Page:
Engendered socialization, sexuality and the feminization of HIV amongst the Luo of Ngunya sub-location of Ugunja constituency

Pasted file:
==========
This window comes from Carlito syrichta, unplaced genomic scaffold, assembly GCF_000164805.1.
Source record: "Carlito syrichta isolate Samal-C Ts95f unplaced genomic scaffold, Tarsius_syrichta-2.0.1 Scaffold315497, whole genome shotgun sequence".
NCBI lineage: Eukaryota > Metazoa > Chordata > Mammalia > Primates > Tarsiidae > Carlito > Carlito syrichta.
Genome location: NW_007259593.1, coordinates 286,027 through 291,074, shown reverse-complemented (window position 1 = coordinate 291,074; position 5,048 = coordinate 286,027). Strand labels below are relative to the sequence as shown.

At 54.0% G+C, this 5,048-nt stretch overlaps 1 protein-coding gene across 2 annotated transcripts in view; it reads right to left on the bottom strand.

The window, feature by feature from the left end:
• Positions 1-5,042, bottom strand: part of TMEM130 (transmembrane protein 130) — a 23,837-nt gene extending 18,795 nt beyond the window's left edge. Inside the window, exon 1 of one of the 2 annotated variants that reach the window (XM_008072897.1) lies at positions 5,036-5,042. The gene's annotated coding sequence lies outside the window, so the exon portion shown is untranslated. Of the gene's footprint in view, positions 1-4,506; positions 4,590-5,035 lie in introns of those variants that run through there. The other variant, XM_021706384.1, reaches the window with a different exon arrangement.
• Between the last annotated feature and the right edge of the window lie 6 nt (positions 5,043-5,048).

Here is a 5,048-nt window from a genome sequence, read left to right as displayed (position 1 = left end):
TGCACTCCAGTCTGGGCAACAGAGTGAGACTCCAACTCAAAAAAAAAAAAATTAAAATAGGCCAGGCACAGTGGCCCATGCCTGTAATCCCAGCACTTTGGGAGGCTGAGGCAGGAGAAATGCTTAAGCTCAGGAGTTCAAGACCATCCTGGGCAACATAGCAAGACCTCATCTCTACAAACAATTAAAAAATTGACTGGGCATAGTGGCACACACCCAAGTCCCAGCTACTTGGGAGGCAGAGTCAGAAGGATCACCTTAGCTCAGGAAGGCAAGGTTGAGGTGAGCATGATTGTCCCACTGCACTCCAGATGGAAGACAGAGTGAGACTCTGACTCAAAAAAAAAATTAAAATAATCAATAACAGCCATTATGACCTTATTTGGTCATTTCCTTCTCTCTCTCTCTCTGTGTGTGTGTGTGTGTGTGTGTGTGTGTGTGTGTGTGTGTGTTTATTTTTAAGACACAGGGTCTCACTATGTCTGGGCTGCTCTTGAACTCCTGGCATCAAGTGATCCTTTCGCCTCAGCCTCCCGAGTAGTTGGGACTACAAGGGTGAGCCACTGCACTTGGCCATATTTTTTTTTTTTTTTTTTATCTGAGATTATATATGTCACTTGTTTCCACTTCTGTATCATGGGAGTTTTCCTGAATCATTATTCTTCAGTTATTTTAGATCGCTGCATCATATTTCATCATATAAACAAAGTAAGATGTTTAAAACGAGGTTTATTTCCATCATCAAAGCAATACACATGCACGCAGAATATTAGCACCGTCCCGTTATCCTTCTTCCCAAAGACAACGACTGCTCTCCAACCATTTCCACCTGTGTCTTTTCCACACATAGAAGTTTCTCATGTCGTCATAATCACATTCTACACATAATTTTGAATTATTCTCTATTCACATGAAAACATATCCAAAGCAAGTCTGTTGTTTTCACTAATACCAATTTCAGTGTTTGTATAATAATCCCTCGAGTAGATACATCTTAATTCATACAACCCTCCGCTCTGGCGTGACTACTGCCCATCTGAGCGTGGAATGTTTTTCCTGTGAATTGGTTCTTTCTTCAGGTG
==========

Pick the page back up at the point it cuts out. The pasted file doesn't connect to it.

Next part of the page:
Three decades since the first incidence of HIV was reported, the epidemic has acquired distinct geographic and population based patterns globally, regionally and nationally within Kenya. The sub-Saharan Africa carries inordinately high level of the global HIV burden. Specifically, Kenya has the third largest population of people living with HIV in the sub – Saharan Africa and the highest national HIV prevalence of any country outside of Southern Africa. The Kenyan epidemic has marked gender disparities, characterized by higher prevalence amongst women at 6.9% compared to men at 4.4 % (NASCOP, 2013). Young women between the ages of 15 and 24 years have been found to be nearly four times more vulnerable to contracting HIV compared to their male counterparts in the same age bracket. Nyanza region of Kenya which is predominantly occupied by the Luo community have consistently posted high levels of HIV prevalence over the years (15%) despite high levels of investments in the HIV response. This research therefore, sought to explore the intersection between the gendered socialization of the Luo community in matters of sexuality in relation to the high prevalence to HIV infection. Ngunya sub – location of Ugunja sub County was picked as the study site. The study employed qualitative methods of data collection, specifically, face to face individual in-depth interviews with men, women and the youth in different and age cohorts. Additionally, key informant interviews were undertaken with aged women and men based on their known capacity as repository of cultural knowledge. The research involved an equal number of women and men from ages 18 and above. The study revealed deep insights that indicated the existence of a parallel and gender distinct socialization processes of the Luo community in Ngunya sub-location. The gender socialization was also found to culminate into discernible differential gender power relations that consistently put women and girls at a disadvantage while placing boys and men on a ‘high pedestal’ on matters of sexual negotiation. The socialization process was found to further create sexual double standards, where the boys and men were egged on to be sexually adventurous and to have multiple sexual partners while the girls were encouraged to remain virgin. It was also revealed that there has been cultural transformation overtime, such that the initial societal controls that regulated sex and sexuality before marriage, during marriage and after death of a spouse has been corrupted over time leading to adoption of ‘sex centered practices’ that reduced options and freedom particularly of women. At the same, time reducing the demand on the men to be responsible providers in the families. All these were seen as predisposing factors exposing women and girls more than men and boys to heightened risks of acquiring HIV infections. Based on the findings, a raft of recommendations have been made, key amongst them being the need to embark on an objective inter-generational cultural dialogue to fish out the cultural corruptions which are fueling the spread of HIV and retain the noble practices which have value and are applicable in the current context of life.